A Nevada couple who was rescued after three days stuck in their car on an unplowed road said it was GPS directions that led them deep into an Oregon forest.
John Rhoads, 65, and his wife, Starry Bush-Rhoads, 67, were heading home to Reno on Christmas Day from a trip to Oregon, using the GPS in their SUV as a guide for the 500-mile drive. But the GPS -- which makes travel so much easier for millions of Americans -- turned their trip home into a chilling lesson about relying on technology.
After following the directions onto a remote road, John Rhoads realized they were in trouble "when we noticed that the snow was getting deep and we were over 30 miles into this road. We thought we didn't have much farther to go."
The Rhoads' four-wheel-drive Toyota Sequoia became stuck in the snow in Winema-Fremont National Forest.
"We started to dig it out to get it so we could move on. We were successful in digging it out and moving farther down the road and we got stuck again," John Rhoads told "Good Morning America."
They then attempted to turn the car around and head back the way they came, but the car refused to budge. With their cell phones not picking up a signal, the couple sat in their SUV for three days.
As the hours ticked away, the temperature dropped below freezing. They saw no other living creature, except for a chipmunk.
They put on clothing packed from their trip and turned on the SUV's heater every few hours.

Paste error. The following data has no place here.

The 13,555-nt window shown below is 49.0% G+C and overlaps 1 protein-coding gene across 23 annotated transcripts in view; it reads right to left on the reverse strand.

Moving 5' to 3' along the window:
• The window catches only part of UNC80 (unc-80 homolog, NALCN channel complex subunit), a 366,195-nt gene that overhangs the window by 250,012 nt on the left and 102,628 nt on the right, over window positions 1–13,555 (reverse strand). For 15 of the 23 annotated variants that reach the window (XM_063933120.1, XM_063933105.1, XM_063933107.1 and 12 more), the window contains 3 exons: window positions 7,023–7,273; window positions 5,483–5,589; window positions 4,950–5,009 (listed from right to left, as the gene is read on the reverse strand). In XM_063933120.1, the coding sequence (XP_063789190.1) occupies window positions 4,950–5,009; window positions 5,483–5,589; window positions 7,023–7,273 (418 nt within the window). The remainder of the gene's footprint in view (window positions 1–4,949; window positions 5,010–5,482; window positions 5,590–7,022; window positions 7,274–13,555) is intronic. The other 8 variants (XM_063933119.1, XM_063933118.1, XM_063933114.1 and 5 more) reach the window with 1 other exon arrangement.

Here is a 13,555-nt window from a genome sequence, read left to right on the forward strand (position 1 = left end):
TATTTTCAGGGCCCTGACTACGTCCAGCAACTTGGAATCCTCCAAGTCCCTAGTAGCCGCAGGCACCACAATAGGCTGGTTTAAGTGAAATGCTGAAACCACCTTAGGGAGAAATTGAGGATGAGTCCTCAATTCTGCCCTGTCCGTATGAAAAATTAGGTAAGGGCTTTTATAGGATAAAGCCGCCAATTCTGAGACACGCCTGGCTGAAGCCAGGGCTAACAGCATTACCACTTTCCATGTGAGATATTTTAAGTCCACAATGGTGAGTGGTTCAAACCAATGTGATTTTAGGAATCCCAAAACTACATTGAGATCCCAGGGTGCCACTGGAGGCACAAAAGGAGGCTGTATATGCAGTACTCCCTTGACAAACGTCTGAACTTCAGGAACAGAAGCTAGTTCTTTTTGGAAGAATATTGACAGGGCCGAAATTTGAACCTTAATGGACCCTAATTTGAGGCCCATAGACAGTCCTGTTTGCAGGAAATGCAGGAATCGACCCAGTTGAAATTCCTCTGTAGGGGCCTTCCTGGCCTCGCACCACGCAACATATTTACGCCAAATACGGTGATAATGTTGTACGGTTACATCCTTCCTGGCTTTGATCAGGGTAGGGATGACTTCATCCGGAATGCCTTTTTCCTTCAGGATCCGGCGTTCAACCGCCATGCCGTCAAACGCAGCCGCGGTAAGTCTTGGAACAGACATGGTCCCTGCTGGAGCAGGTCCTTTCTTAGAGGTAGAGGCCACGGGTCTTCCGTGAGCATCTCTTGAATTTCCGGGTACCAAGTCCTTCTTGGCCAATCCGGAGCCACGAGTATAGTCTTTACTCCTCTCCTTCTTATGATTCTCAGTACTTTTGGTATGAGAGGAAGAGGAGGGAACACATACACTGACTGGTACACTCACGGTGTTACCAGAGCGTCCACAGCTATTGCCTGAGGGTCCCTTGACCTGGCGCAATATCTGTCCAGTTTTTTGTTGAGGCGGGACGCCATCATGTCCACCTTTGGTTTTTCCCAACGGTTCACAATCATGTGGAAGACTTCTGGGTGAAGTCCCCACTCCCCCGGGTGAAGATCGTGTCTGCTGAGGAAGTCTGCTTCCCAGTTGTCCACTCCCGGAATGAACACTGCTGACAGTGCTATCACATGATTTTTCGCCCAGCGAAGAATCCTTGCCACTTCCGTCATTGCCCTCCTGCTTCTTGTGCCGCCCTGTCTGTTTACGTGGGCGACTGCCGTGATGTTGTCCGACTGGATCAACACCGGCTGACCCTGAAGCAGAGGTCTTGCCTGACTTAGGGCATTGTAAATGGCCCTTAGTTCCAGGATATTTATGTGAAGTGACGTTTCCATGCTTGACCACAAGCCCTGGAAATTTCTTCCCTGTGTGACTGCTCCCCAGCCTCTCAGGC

"We had plenty of food, but neither of us were very hungry," Starry Bush-Rhoads said, ticking off a list of snacks including lunch meat, salami and nuts. "We had to force each other to eat."
On Sunday, weather conditions apparently changed enough for their GPS-enabled cell phone to get a weak signal and relay coordinates to a dispatcher, Klamath County Sheriff Tim Evinger said.
"GPS almost did them in and GPS saved them," Evinger said. "It will give you options to pick the shortest route. You certainly get the shortest route. But it may not be a safe route."
Garmin, the manufacturer of the couple's GPS, issued a statement that read in part, "drivers must always remember that GPS provide route suggestions. They do not cause drivers to make driving decisions."
Evinger said a Lake County deputy found the couple in the forest outside the small town of Silver Lake on Sunday afternoon and pulled their Toyota out of the snow with a winch.
That deputy, Tom Roark, said the Rhoads were lucky.
"Who knows what would have happened if they would have been up there for a few more days." he said.
Being stranded in an Oregon winter can be deadly. In 2006, the Kim family missed a turn, got lost in a remote section of Oregon and was snowbound for 10 days. James Kim died while he was walking to get help.
Experts at American Automobile Association say a GPS device should never be the only navigational tool in the car.
"You need a paper map as a backup, which is sort of going back to basics," AAA spokeswoman Yolanda Cole told "Good Morning America."
The Associated Press contributed to this story.